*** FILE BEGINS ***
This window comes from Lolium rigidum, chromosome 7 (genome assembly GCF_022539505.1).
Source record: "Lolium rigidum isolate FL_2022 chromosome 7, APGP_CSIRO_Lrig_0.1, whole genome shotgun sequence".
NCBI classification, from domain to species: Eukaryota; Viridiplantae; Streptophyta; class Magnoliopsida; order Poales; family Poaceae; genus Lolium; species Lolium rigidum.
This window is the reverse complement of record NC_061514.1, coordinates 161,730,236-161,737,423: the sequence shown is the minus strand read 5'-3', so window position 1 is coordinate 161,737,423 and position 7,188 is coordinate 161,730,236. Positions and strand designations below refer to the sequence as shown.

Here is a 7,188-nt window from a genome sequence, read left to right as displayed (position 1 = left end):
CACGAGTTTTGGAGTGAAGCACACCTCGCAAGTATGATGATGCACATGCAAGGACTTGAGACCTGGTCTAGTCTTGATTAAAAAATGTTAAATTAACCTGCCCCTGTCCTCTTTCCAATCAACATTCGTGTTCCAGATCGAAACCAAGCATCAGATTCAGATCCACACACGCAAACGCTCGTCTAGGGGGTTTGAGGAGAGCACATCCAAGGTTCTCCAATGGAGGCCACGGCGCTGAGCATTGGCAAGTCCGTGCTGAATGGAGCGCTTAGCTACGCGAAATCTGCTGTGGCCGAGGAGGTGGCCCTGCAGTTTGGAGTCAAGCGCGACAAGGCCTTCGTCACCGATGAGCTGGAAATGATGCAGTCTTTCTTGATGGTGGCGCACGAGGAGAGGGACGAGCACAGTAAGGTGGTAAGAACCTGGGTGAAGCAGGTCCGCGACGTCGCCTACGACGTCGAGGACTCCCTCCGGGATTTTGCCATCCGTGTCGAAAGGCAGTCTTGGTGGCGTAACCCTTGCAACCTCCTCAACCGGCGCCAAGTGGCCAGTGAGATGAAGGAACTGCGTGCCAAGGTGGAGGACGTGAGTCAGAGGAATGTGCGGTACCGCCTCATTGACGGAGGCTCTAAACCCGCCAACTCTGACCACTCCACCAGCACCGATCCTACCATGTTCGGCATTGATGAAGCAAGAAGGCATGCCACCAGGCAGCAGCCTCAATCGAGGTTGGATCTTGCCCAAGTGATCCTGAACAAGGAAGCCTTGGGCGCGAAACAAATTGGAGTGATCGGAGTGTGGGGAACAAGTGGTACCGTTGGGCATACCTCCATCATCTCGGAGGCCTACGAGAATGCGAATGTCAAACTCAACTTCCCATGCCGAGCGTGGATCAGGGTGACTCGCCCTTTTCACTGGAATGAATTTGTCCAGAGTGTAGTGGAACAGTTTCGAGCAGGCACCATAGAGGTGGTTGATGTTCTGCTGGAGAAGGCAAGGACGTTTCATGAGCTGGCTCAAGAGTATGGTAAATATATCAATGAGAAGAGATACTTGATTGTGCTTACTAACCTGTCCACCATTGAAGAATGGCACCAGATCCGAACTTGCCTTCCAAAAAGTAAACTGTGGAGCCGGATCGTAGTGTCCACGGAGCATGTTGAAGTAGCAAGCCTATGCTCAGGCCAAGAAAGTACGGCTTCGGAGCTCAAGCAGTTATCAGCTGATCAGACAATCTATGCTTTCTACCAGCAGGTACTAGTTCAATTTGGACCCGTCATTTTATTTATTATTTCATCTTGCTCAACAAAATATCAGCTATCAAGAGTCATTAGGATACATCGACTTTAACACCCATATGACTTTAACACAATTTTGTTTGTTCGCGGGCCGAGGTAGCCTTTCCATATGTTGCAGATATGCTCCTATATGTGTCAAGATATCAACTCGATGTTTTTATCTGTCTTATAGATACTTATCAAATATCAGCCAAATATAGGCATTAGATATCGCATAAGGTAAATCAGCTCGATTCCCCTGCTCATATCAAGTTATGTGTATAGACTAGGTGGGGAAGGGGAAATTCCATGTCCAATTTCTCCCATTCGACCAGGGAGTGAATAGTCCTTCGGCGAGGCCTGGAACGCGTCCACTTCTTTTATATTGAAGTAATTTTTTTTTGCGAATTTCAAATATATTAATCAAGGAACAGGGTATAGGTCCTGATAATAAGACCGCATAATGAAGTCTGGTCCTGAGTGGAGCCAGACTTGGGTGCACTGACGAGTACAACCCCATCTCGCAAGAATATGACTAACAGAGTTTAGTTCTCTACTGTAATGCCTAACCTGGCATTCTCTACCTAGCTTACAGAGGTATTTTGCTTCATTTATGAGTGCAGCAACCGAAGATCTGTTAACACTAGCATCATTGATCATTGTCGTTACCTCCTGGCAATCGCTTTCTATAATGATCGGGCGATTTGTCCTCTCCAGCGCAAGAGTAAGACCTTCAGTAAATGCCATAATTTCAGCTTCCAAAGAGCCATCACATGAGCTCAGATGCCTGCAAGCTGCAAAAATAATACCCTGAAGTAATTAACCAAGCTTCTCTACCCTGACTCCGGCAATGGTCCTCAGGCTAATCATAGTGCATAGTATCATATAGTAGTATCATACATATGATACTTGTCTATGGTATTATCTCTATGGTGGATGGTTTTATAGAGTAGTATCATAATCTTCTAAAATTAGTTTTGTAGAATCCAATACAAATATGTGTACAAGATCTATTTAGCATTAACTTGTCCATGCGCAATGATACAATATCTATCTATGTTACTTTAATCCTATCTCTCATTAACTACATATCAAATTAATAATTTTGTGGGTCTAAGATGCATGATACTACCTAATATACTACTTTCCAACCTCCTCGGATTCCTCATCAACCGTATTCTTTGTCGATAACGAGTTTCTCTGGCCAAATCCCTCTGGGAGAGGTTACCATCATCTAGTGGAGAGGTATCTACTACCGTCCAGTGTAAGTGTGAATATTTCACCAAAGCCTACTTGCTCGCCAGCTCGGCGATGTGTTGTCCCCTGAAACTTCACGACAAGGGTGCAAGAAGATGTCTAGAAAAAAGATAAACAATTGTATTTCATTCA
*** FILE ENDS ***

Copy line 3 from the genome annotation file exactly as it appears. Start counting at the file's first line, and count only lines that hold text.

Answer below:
NCBI classification, from domain to species: Eukaryota; Viridiplantae; Streptophyta; class Magnoliopsida; order Poales; family Poaceae; genus Lolium; species Lolium rigidum.